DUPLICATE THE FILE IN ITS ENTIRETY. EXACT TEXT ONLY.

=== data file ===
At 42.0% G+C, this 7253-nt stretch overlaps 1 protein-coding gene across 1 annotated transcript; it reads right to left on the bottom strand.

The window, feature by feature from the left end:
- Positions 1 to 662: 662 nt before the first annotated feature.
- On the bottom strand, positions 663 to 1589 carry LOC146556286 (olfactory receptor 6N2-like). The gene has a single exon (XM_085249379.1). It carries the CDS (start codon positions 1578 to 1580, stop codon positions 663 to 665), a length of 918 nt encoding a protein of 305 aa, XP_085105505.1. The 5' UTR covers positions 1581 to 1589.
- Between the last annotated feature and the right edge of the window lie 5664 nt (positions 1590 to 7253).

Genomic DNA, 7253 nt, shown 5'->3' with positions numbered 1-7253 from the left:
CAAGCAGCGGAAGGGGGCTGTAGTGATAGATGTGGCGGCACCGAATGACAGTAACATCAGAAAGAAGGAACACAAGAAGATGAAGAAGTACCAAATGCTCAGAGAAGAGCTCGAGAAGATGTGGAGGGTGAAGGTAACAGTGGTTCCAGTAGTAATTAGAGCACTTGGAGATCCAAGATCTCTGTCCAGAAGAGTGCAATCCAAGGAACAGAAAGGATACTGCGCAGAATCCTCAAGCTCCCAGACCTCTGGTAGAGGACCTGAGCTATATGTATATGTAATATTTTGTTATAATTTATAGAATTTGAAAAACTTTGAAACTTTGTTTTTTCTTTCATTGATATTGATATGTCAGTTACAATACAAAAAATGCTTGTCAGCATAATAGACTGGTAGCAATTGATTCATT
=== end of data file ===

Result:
At 42.0% G+C, this 7253-nt stretch overlaps 1 protein-coding gene across 1 annotated transcript; it reads right to left on the bottom strand.

The window, feature by feature from the left end:
- Positions 1 to 662: 662 nt before the first annotated feature.
- On the bottom strand, positions 663 to 1589 carry LOC146556286 (olfactory receptor 6N2-like). The gene has a single exon (XM_085249379.1). It carries the CDS (start codon positions 1578 to 1580, stop codon positions 663 to 665), a length of 918 nt encoding a protein of 305 aa, XP_085105505.1. The 5' UTR covers positions 1581 to 1589.
- Between the last annotated feature and the right edge of the window lie 5664 nt (positions 1590 to 7253).

Genomic DNA, 7253 nt, shown 5'->3' with positions numbered 1-7253 from the left:
CAAGCAGCGGAAGGGGGCTGTAGTGATAGATGTGGCGGCACCGAATGACAGTAACATCAGAAAGAAGGAACACAAGAAGATGAAGAAGTACCAAATGCTCAGAGAAGAGCTCGAGAAGATGTGGAGGGTGAAGGTAACAGTGGTTCCAGTAGTAATTAGAGCACTTGGAGATCCAAGATCTCTGTCCAGAAGAGTGCAATCCAAGGAACAGAAAGGATACTGCGCAGAATCCTCAAGCTCCCAGACCTCTGGTAGAGGACCTGAGCTATATGTATATGTAATATTTTGTTATAATTTATAGAATTTGAAAAACTTTGAAACTTTGTTTTTTCTTTCATTGATATTGATATGTCAGTTACAATACAAAAAATGCTTGTCAGCATAATAGACTGGTAGCAATTGATTCATT